Molly Taylor discusses Extreme E & Women in Motorsport

Molly Taylor is an Australian rally car driver who signed for Rosberg X Racing, a team founded and owned by former Formula One Champion, Nico Rosberg. Nico’s team will be competing in the inaugural season of Extreme E, an all-electric off-road racing series that that place all around the world, where it sets out to highlight the impacts of climate change.

TotallyEV interviewed Molly to discuss her experiences in motorsport and gave us an insight into her involvement in the racing series.

Read next: Everything you need to know about Extreme E, including the 2021 racing calendar

What or who got you into racing?

It would have to be my family as I grew up in a motorsport family. My mother and father both met through racing, where my mom was a professional co-driver for about 18 years and won three Australian titles.

Motorsports was very much part of my upbringing, but it wasn’t until I was about 16 that I actually thought about doing it myself. We were getting our licence to drive on the road and my father wanted both my sister and I to be competent drivers. As such, we went to his rally school to get to grips with how to drive a manual and learn basic car control. To me, however, it was more than just an experience as I got to hop into a rally and had a taste of what my parents loved for numerous years.

It was truly from here where I started to compete in smaller events, which then led to me competing on a much grander scale.

Molly Taylor Extreme E

Watch: Sara Price discusses Extreme E & Women in Motorsport

Would you say that your love for equestrian sports played a role in your career?

Definitely. I think it was probably just that desire to have an adrenaline rush. At a younger age, my goal was to become an Olympian and coincidentally at that time, I had my own driver’s license and had a taste of rally cars. I then realised that a couple of hundred horsepower was better than one!

That’s when I made the switch. Still, I think that from a young age, having had some sort of goal helped me pursue my career in motorsport.

Indeed, in horseriding one has to look after a live animal; you can’t just ignore the animal because you’re feeling lazy. I think that discipline and work ethic, alongside galloping over a cross country course with a real adrenaline rush helped me become the driver I am today.

Read next: Extreme E to use off-grid hydrogen-powered EV chargers from AFC Energy

As for getting into motorsport, one of your biggest highlights was a title win in the 2016 Australian Rally Championship. How did it feel to be the first and only female driver to win, especially given your age (28), at the time of winning?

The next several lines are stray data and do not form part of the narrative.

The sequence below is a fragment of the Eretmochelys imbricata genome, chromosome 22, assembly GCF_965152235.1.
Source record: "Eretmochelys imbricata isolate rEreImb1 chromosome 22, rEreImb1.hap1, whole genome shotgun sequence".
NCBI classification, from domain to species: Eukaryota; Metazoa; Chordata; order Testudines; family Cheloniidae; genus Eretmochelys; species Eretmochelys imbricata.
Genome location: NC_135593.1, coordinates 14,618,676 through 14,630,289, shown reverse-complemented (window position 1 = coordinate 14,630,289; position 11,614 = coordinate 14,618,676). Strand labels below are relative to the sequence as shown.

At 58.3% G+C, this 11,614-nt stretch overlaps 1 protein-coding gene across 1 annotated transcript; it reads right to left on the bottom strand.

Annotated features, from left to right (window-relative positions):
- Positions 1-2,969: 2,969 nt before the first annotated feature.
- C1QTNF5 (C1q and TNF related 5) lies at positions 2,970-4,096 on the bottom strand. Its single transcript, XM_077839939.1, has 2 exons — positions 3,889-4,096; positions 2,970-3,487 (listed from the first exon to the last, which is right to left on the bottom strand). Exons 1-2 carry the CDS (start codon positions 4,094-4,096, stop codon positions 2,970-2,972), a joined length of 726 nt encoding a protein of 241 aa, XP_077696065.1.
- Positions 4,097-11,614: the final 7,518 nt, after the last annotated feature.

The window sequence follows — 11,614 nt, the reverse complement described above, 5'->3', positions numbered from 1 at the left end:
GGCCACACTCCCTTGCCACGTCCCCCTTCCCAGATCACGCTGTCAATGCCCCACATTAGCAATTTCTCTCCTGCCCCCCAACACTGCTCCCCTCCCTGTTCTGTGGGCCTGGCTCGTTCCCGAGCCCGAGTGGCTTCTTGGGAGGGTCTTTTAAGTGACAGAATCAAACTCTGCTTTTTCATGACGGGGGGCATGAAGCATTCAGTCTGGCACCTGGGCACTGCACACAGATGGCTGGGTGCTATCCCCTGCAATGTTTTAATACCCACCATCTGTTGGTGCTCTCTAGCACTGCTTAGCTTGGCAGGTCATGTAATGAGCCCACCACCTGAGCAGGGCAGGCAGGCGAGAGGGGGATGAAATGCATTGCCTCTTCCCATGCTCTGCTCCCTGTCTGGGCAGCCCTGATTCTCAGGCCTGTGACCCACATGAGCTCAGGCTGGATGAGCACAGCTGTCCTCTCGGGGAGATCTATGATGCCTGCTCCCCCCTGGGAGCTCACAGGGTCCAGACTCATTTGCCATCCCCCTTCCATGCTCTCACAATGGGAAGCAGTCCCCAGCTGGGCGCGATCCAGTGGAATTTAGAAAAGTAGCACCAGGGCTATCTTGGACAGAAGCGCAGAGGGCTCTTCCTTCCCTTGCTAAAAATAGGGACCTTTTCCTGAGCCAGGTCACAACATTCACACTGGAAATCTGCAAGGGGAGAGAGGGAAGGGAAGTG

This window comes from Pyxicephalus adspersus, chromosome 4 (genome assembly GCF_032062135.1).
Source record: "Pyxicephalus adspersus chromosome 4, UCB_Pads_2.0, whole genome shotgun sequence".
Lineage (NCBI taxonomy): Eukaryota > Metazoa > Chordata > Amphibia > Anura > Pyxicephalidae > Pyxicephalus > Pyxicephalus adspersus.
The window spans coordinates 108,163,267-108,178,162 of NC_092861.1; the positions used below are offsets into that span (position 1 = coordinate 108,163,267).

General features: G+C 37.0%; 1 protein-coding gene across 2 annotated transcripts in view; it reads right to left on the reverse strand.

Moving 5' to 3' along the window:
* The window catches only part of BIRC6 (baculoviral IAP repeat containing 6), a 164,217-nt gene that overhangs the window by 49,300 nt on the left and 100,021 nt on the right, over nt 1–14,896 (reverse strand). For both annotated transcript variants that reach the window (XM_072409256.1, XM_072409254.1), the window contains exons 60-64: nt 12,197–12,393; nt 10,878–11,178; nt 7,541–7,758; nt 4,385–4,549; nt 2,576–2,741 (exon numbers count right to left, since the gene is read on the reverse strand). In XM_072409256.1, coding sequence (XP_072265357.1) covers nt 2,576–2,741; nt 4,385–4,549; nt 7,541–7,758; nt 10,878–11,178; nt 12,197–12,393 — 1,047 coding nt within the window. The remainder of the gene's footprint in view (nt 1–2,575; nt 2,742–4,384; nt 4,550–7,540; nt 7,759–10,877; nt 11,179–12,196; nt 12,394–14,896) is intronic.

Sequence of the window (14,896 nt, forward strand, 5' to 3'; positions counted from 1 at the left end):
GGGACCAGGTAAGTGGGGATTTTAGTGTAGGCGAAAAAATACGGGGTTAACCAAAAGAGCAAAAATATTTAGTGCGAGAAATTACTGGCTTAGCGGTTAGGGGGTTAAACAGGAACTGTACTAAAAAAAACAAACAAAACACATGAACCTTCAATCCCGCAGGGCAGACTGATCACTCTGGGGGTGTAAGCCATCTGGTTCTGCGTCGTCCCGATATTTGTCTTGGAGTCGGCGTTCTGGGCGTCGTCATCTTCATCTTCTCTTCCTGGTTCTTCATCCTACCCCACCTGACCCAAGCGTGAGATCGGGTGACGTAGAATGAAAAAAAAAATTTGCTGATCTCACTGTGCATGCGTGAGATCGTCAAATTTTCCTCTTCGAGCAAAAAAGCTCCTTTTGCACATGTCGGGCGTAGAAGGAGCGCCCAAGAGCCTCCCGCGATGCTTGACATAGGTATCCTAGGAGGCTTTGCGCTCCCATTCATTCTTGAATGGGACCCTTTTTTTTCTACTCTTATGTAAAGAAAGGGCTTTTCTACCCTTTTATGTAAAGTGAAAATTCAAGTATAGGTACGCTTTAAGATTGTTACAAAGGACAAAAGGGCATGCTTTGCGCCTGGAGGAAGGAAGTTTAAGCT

I think it was pretty surreal. It’s something that I wasn’t really expecting and that year was the first I had with Subaru, and even my first year as a factory driver.

At the time, it wasn’t in my goals to become the champion – being top five in the championship was really what I set out to do; I thought it would take a few years to come close to winning.

Molly Taylor Racing

Honestly, it was all a bit of a blur and was obviously special being the first female driver to win it. Truly, it didn’t matter if I was the first or the 10th female to do it, being champion no matter when is the most important factor for me.

Looking at it from a different perspective, it allowed me to raise awareness to younger aspiring female drivers that it was possible to achieve their goals in motorsport. That to me was very powerful and sent an important message. I don’t think I quite appreciated at the time but now I can see how it’ll hopefully help aspiring female drivers to think that motorsport is a place for them too.

Watch: Catie Munnings discusses Extreme E & Women in Motorsport

Looking back to the start wherein 2011 you took part in a World Rally Championship, where you were the only female driver: how do you feel things have progressed since then for women in rallying?

We’re seeing a lot more young girls come out in the grassroots motorsport, which is really exciting and I think a lot of that is to do about the visibility of more females, higher levels of motorsport, and just a wider variety of roles within the space.

It’s fantastic but we still have got a long way to go. I think for me in particular, I was lucky that my mum was competing professionally in the sport. I always had this huge visibility of females competing at the highest level in Australia. I never really had these barriers of perception that would have influenced my desire to get involved or knock my confidence in that something that I know I could do.

What I see now with females like myself being out there, active and visible in the sport, is that it’s giving that similar kind of image to young girls now. So, what’s going to be really excited is the next generation of girls that come through the ranks. It’ll be interesting to see how that might shake up the mix of gender equality in the future.